I am on a plane back to nyc. I was just in Miami for 3 invigorating days and I feel like a different person. Everything about that trip was magical- to the places we hung out, to the people I met, to the weather that apparently hadn't been good until our arrival.
I often wonder what it is about vacation that makes everything feel aligned. It doesn't always happen honestly. But even when it's not magical, I usually find myself being a different version of myself.
Is it because we are free from our routine, our obligations, our responsibilities?
I am always astonished as to how I feel like a different person. More open. More friendly. More "throw caution to the wind", "fly by the seat of my pants" girl. I check my email/and social media close to never. It just doesn't seem important.
And upon every vacation and it's finale, I ask, often aloud, " is it possible to be on vacation all the time? Or at least have the mindset of being on vacation?"
If I feel more open and friendly in Miami, can I be aware and make a point to be more open and friendly in New York? If I don't like checking my social media, at least not to the point of it getting in the way of my vacation mindset, can I just do it less?
In theory, the answer is yes. Wouldn't you agree? In practice it's harder. Life catches up. Routines get boring. Ruts get comfortable.
The lack of new energy and new people perpetuates the cycle. Getting out, being friendly, and more open takes WORK. 😰 AND sometimes you're so used to it that you don't even notice that you're in a rut.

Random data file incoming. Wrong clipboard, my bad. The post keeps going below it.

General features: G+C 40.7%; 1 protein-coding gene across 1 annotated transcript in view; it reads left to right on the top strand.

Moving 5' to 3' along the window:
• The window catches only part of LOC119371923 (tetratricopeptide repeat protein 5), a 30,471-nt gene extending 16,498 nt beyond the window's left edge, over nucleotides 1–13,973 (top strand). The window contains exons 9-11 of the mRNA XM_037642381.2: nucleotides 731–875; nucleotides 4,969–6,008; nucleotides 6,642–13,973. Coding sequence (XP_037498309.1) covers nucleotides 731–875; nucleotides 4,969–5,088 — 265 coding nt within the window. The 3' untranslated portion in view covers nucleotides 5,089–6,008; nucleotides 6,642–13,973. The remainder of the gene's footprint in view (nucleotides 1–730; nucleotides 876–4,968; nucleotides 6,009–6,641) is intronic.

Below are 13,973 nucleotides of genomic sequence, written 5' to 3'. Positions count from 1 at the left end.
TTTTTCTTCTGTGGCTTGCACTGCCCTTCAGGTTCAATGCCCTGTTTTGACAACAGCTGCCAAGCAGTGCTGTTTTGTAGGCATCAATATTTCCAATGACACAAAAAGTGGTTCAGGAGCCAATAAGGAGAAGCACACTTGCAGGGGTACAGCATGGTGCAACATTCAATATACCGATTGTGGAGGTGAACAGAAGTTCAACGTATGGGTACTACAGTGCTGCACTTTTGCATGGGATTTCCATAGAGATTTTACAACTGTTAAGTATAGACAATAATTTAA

After being in Miami for 3 days, I am willing to bring my Miami state of mind back with me to New York and sustain it as long as I can.
It's a daily commitment. It's not "ok I'm back. Good feelings? STAY!,"and then I wave my magic wand and poof, they're part of my DNA.
If only it was that easy.
I also realize that being human, it's not likely that all days for all eternity are going to be "Paris in the springtime". But that's part of the human experience.
I',reading a book by Gay Hendricks called “The Big Leap” and he suggests we all have an internal thermostat for how much happiness, love, health, etc (our upper limit) we are able to handle and when we reach that upper limit, we trigger something to make sure we don't surpass the levels.
Like for example, we might get a raise at work, but then that night we start a fight with our significant other.
He suggests we can sustain feelings of "goodness" for longer, even ALL the Time, if we are aware of them.
Commitment is key.
What say you? Tell me some stories.